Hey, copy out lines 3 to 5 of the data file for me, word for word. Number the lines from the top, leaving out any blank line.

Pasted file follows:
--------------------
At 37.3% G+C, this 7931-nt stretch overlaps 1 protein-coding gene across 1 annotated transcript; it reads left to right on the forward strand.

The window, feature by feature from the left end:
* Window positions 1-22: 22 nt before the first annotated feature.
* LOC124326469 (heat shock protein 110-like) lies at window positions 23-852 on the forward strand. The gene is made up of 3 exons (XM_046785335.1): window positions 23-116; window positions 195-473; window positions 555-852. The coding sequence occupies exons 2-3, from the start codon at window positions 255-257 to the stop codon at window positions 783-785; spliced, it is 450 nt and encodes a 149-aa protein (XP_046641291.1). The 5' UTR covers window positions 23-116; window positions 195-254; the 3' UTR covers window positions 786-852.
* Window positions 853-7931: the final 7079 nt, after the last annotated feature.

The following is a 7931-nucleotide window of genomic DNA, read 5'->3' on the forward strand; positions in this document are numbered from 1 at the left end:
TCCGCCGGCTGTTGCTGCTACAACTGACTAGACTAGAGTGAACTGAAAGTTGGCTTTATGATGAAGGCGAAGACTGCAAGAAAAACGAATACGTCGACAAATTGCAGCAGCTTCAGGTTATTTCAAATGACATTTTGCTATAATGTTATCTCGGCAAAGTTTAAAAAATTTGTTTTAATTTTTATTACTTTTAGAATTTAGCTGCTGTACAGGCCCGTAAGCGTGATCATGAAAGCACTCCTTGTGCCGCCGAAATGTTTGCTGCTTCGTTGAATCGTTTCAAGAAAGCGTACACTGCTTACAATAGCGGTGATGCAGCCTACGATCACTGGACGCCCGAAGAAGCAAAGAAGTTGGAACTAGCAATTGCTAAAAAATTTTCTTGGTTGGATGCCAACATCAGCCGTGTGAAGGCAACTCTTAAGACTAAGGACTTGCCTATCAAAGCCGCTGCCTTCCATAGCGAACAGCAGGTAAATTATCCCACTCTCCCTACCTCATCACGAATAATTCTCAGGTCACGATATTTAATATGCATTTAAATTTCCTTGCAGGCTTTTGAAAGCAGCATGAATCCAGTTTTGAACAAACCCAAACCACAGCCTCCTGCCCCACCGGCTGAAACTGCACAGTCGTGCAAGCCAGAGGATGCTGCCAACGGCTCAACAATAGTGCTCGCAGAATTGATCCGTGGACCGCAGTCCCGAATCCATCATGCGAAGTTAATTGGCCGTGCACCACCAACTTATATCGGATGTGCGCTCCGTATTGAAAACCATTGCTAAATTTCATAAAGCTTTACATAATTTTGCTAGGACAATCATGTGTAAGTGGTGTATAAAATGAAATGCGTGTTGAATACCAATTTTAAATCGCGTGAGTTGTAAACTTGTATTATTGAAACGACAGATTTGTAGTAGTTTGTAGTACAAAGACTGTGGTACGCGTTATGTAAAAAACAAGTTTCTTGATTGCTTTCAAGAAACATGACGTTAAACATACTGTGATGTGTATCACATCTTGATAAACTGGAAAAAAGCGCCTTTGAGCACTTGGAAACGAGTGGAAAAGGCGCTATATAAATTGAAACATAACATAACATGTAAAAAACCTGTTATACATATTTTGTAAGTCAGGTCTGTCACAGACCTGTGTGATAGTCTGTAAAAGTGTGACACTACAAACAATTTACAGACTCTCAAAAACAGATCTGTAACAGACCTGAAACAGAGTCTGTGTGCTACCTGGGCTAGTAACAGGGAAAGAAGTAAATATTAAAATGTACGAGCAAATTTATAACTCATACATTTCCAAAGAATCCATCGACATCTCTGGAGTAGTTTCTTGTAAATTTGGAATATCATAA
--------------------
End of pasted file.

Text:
* Window positions 1-22: 22 nt before the first annotated feature.
* LOC124326469 (heat shock protein 110-like) lies at window positions 23-852 on the forward strand. The gene is made up of 3 exons (XM_046785335.1): window positions 23-116; window positions 195-473; window positions 555-852. The coding sequence occupies exons 2-3, from the start codon at window positions 255-257 to the stop codon at window positions 783-785; spliced, it is 450 nt and encodes a 149-aa protein (XP_046641291.1). The 5' UTR covers window positions 23-116; window positions 195-254; the 3' UTR covers window positions 786-852.
* Window positions 853-7931: the final 7079 nt, after the last annotated feature.